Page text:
If implemented, this method will be called one or more times after the state of the editor & toolbar are updated. When the state is updated, the editor does the following:

  1. Find the parent node containing the current selection
  2. Call checkState(node) on each extension, passing the node as an argument
  3. Get the parent node of the previous node
  4. Repeat steps #2 and #3 until we move outside the parent contenteditable

Arguments

  1. node (Node):
  • Current node, within the ancestors of the selection, that is being checked whenever a selection change occurred.

Here's an example of an extension that will add/remove a class to editor elements depending on whether or the current selection is within an element with a custom data attribute:

var EditedExtension = MediumEditor.Extension.extend({
  name: 'edited',
  checkState: function (node) {
    // checkState is called multiple times for each selection change
    // so only store a value if the attribute was found
    if (!this.foundAttribute && node.getAttribute('data-edited')) {
      this.foundAttribute = true;
    }

    // Once we've moved up the ancestors to the container element
    // we know we're done iterating up and can add/remove the css class
    if (MediumEditor.util.isMediumEditorElement(node)) {
      if (this.foundAttribute) {
        node.classList.add('edited-text');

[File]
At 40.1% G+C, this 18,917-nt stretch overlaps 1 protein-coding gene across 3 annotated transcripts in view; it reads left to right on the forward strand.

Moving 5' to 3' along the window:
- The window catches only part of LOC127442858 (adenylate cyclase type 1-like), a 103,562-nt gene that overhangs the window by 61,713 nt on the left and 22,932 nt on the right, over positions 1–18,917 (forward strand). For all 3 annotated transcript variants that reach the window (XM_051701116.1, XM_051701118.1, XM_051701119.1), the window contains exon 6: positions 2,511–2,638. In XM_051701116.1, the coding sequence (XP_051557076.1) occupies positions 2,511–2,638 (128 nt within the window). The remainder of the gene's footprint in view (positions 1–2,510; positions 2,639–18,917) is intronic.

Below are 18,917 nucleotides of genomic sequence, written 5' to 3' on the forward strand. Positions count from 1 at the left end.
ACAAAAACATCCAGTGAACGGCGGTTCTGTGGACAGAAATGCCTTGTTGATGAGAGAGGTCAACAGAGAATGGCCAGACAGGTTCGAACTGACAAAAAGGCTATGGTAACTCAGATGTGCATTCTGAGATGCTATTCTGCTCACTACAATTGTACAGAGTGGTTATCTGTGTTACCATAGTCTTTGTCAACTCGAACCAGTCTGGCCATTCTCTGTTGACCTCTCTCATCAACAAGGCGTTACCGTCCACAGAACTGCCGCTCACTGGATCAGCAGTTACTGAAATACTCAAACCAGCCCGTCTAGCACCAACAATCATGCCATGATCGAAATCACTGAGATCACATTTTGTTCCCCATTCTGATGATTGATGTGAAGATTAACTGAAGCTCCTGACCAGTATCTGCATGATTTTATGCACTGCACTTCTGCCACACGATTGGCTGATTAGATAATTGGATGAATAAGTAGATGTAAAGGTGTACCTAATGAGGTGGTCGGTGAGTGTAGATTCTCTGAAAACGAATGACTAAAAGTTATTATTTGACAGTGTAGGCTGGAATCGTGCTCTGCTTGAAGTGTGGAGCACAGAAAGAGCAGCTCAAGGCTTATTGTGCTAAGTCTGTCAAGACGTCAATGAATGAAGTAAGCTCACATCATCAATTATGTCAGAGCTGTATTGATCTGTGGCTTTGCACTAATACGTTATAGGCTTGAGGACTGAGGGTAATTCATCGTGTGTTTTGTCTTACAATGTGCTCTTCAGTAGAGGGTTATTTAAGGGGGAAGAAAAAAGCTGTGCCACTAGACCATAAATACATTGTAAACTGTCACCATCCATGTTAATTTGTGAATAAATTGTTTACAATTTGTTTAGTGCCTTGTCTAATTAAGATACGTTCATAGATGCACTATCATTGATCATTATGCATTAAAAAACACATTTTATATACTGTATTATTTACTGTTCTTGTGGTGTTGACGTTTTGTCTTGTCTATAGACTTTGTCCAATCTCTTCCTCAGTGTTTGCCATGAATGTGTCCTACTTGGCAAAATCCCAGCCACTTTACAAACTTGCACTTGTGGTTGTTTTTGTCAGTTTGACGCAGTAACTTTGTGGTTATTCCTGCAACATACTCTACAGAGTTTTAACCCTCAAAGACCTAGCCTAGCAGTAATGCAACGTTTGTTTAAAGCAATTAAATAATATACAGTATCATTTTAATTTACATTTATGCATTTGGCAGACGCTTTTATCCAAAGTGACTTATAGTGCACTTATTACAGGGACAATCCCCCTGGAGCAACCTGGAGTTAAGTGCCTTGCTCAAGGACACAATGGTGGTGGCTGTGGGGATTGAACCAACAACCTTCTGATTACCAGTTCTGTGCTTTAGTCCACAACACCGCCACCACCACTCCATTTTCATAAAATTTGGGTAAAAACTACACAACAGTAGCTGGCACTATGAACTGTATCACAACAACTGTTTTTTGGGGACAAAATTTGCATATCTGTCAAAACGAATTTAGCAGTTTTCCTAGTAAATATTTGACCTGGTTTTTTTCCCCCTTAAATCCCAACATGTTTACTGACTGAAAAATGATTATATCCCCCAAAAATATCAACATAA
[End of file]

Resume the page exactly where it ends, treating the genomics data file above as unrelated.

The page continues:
} else {
        node.classList.remove('edited-text');
      }
      // Make sure the property is not persisted for the next time
      // selection is updated
      delete this.foundAttribute;
    }
  }
});

var editedExt = new EditedExtension();

var editor = new MediumEditor('.editor', {
  extensions: {
    'edited': editedExt
  }
});

destroy()

If implemented, this method will be called whenever the MediumEditor is being destroyed (via a call to MediumEditor.destroy()).

This gives the extensions the chance to remove any created html, custom event handlers or execute any other cleanup tasks that should be performed.


queryCommandState()

If implemented, this method will be called once on each extension when the state of the editor/toolbar is being updated.

If this method returns a non-null value, the extension will be ignored as the code climbs the dom tree.

If this method returns true, and the setActive() method is defined on the extension, the setActive() method will be called by MediumEditor.

Returns: boolean OR null


getInteractionElements()

If the extension renders any elements that the user can interact with, this method should be implemented and return the root element or an array containing all of the root elements.

MediumEditor will call this function during interaction to see if the user clicked on something outside of the editor. The elements are used to check if the target element of a click or other user event is a descendant of any extension elements. This way, the editor can also count user interaction within editor elements as interactions with the editor, and thus not trigger 'blur'


isActive()

If implemented, this method will be called from MediumEditor to determine whether the button has already been set as 'active'.

If it returns true, this extension/button will be skipped for checking its active state as MediumEditor responds to the change in selection.

If it returns false, isAlreadyApplied() will still be passed each ancestor element as the MediumEditor code climbs the DOM hierarchy to respond to the change in selection.

Returns: boolean


isAlreadyApplied(node)